|Genitourinary tract||E. coli, P. mirabilis, or E. faecalis|
|Skin and skin structure||Streptococcus spp. (α- and β-hemolyticstrains only), Staphylococcus spp., or E. coli.|
|Lower respiratory tract||Streptococcus spp. (α- and β-hemolyticstrains only), S. pneumoniae, Staphylococcus spp., or H. influenzae|
|Acute, uncomplicated gonorrhea||N. gonorrhoeae|
It is important to note that some patients on penicillin therapy may experience severe anaphylactic reactions, which is more frequently seen in patients on parenteral penicillin therapy.
These reactions are more likely to be experienced by patients with a history of penicillin hypersensitivity. Patients considered to be at low-risk for an anaphylactic reaction include those with only a family history, those with isolated non allergic symptoms like gastrointestinal symptoms, pruritus without a rash, or unknown reactions without features of an IgE-mediated reaction.4
Moderate-risk patients have had urticaria or other pruritic rashes and reactions including features of an IgE-mediated reaction.4 High-risk patients who have had anaphylaxis, positive penicillin skin testing, or hypersensitivities to multiple other β-lactam antibiotics should avoid receiving amoxicillin.4 Adverse reactions include mucocutaneous candidiasis, nausea, vomiting, diarrhea, a moderate rise in liver enzymes, crystalluria and anemia.
Doxycycline vs amoxicillin
How are doxycycline and amoxicillin different?
|Mechanism of Action||Inhibit protein synthesis by binding to bacterial subunits||Inhibit bacterial cell wall synthesis by binding to penicillin-binding proteins|
|Indications||Anthrax exposure, cholera, respiratory tract infections, Rickettsial infections, zoonotic infections||Ear, nose, and throat infections, H. pylori eradication, lower respiratory tract infections, urinary tract infections|
|Side effects||Bone growth suppression, photosensitivity, dental discoloration||Hypersensitivity reactions, C. difficile associated diarrhea|
|Drug Interactions||Anticoagulant therapy, antacids, barbiturates, carbamazepine, phenytoin||Probenecid, chloramphenicol, macrolides, sulfonamides, tetracyclines, estrogen/progesterone contraceptives|
|Dosing||100 to 200 mg/day in 1 to 2 divided doses||Immediate release: 500 mg to 1 g every 8 to 12 hours.|
Extended release: 775 mg once daily.
Doxycycline vs amoxicillin: Side effects
The more common side effects seen for amoxicillin include diarrhea, headache, skin rash, and vaginal yeast infections. For doxycycline, the most common side effects are headache, nausea, vomiting, and skin sensitivity to sunlight, otherwise known as photosensitivity.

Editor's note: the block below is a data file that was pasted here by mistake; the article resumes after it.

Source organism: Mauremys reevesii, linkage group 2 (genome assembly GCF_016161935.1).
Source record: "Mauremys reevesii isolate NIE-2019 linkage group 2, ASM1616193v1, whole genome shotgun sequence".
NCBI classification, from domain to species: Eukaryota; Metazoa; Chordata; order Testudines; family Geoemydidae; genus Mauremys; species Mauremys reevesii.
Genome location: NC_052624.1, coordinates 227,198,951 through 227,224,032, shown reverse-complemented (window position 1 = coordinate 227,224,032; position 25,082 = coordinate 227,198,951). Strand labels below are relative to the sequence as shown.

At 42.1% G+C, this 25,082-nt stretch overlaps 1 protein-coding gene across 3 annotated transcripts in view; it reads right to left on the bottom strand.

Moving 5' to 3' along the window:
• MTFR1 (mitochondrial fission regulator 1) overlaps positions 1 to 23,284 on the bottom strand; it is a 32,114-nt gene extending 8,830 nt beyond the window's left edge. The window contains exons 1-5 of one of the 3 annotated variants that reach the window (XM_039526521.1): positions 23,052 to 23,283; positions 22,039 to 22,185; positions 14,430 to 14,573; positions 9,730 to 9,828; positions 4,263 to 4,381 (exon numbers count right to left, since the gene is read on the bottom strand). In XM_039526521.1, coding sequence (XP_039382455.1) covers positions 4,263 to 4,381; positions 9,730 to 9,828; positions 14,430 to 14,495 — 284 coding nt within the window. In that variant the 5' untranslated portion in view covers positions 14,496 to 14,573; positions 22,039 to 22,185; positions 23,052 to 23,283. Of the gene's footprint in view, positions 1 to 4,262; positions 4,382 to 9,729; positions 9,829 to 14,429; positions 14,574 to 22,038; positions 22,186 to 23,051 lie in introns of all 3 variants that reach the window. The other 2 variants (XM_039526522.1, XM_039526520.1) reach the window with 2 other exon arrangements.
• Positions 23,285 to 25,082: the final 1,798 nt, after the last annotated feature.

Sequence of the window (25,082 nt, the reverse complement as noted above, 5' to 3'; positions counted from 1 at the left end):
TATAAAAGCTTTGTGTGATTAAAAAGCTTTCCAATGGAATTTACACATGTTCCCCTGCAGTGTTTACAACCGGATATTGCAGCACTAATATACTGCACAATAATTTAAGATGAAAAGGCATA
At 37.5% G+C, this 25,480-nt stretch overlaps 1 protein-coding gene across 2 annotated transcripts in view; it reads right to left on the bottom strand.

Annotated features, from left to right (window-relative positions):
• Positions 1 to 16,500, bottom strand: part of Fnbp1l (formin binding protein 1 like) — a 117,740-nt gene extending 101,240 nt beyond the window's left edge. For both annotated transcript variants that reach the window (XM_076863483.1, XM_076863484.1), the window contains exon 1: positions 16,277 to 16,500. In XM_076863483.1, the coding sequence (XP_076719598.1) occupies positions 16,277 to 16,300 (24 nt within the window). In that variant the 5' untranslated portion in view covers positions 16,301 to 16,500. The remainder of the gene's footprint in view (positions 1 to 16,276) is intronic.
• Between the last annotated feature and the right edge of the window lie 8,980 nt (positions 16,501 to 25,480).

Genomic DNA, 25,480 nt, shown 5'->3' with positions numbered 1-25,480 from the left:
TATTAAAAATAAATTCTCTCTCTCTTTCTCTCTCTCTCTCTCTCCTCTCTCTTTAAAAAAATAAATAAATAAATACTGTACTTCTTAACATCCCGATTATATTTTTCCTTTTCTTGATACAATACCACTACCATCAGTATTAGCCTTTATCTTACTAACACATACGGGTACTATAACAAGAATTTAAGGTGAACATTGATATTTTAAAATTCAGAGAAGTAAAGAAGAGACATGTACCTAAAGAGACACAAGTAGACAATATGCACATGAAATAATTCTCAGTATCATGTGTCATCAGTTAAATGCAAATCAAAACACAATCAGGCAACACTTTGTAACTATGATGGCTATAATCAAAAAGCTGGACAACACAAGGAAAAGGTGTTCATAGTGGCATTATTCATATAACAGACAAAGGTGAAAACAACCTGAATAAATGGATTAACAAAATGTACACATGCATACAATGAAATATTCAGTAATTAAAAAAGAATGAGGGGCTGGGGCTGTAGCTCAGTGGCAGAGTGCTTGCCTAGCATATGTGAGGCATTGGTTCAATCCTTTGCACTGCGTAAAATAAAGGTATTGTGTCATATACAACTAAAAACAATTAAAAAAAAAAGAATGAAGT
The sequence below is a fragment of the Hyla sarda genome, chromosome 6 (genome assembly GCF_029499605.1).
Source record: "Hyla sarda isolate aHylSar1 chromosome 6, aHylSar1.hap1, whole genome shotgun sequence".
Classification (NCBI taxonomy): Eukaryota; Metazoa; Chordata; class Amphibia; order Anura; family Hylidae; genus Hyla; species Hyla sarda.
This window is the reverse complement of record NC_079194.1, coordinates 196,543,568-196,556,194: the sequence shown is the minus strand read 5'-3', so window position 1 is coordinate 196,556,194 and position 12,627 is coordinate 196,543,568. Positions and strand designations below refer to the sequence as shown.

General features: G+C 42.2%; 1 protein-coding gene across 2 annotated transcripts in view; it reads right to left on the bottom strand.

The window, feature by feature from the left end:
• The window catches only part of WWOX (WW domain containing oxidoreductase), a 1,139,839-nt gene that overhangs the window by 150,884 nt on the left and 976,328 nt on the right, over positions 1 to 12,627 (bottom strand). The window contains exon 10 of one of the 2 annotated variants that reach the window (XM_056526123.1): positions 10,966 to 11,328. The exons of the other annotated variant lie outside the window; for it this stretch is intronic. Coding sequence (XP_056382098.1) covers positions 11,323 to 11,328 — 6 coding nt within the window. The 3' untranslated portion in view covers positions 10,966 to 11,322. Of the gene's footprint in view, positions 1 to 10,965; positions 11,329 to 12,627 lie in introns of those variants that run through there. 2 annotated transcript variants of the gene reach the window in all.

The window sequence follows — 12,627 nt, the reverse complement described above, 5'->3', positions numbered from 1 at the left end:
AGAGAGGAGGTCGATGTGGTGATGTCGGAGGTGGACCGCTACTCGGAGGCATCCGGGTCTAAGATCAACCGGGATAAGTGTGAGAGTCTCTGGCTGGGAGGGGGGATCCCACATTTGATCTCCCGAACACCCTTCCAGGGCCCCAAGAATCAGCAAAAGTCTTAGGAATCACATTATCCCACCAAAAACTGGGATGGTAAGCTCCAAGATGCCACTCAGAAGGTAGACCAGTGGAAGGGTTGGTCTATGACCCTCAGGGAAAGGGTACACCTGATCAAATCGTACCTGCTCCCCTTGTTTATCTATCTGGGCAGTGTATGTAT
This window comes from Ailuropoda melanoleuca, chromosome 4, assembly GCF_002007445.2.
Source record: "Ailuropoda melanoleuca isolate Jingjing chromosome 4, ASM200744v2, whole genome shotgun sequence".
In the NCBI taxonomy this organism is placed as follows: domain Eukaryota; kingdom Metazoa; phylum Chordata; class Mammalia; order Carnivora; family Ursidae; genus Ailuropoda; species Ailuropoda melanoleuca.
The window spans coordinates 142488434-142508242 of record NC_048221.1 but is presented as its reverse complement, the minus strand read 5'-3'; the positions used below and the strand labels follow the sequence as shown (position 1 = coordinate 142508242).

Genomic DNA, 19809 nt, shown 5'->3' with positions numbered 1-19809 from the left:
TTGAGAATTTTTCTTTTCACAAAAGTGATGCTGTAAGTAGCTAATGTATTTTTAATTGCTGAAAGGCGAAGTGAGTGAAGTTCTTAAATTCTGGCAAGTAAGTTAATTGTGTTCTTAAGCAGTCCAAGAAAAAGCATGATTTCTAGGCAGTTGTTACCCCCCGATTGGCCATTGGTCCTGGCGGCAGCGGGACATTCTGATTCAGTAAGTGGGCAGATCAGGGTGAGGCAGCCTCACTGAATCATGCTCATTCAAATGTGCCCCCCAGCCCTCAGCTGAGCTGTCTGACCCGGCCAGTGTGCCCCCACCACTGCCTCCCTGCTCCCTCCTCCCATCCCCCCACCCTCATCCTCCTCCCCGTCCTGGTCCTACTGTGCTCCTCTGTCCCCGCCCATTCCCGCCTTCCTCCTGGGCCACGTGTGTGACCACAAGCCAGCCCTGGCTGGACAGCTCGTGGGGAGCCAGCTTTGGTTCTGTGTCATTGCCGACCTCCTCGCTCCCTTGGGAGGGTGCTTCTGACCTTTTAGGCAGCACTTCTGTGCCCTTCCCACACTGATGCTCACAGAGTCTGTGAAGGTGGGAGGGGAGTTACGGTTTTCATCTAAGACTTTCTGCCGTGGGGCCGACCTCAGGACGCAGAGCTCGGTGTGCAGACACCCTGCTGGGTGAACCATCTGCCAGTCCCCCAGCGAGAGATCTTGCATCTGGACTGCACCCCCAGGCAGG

Dosage of doxycycline and amoxicillin
The dosage required to achieve the desired therapeutic effect for doxycycline is lower than that of amoxicillin. The standard dosage for immediate release formulations and most extended-release formulations of doxycycline are 100 to 200 mg/day in 1 to 2 divided doses.
For amoxicillin, the immediate release dosage is 500 mg to 1 g every 8 to 12 hours while the extended-release dosage is 775 mg once daily. This variation in dosing can be attributed to the different half-lives of each drug.
Doxycycline has an extended half-life of 18-22 hours whereas amoxicillin has a much shorter half-life of 61.3 minutes for the immediate release formulation and 90 minutes in the extended-release formulation.
Amoxicillin’s shorter half-life necessitates a higher dose taken more frequently than doxycycline. As amoxicillin is greatly renally excreted, unlike doxycycline, dosing needs to be adjusted according to altered kidney function.
Warnings of doxycycline and amoxicillin
The main concern in patients taking doxycycline is the permanent teeth discoloration that can occur if taken during the period of tooth development, C. diff-associated diarrhea, photosensitivity, and overgrowth of non-susceptible organisms.
For amoxicillin, fatal anaphylactic reactions have been reported and required immediate emergency treatment with epinephrine, oxygen, intravenous, steroids, and airway management.
Drug interactions with doxycycline and amoxicillin
Patients taking amoxicillin should be aware that probenecid decreases the renal tubular secretion of amoxicillin and may result in increased and prolonged levels of amoxicillin in the blood.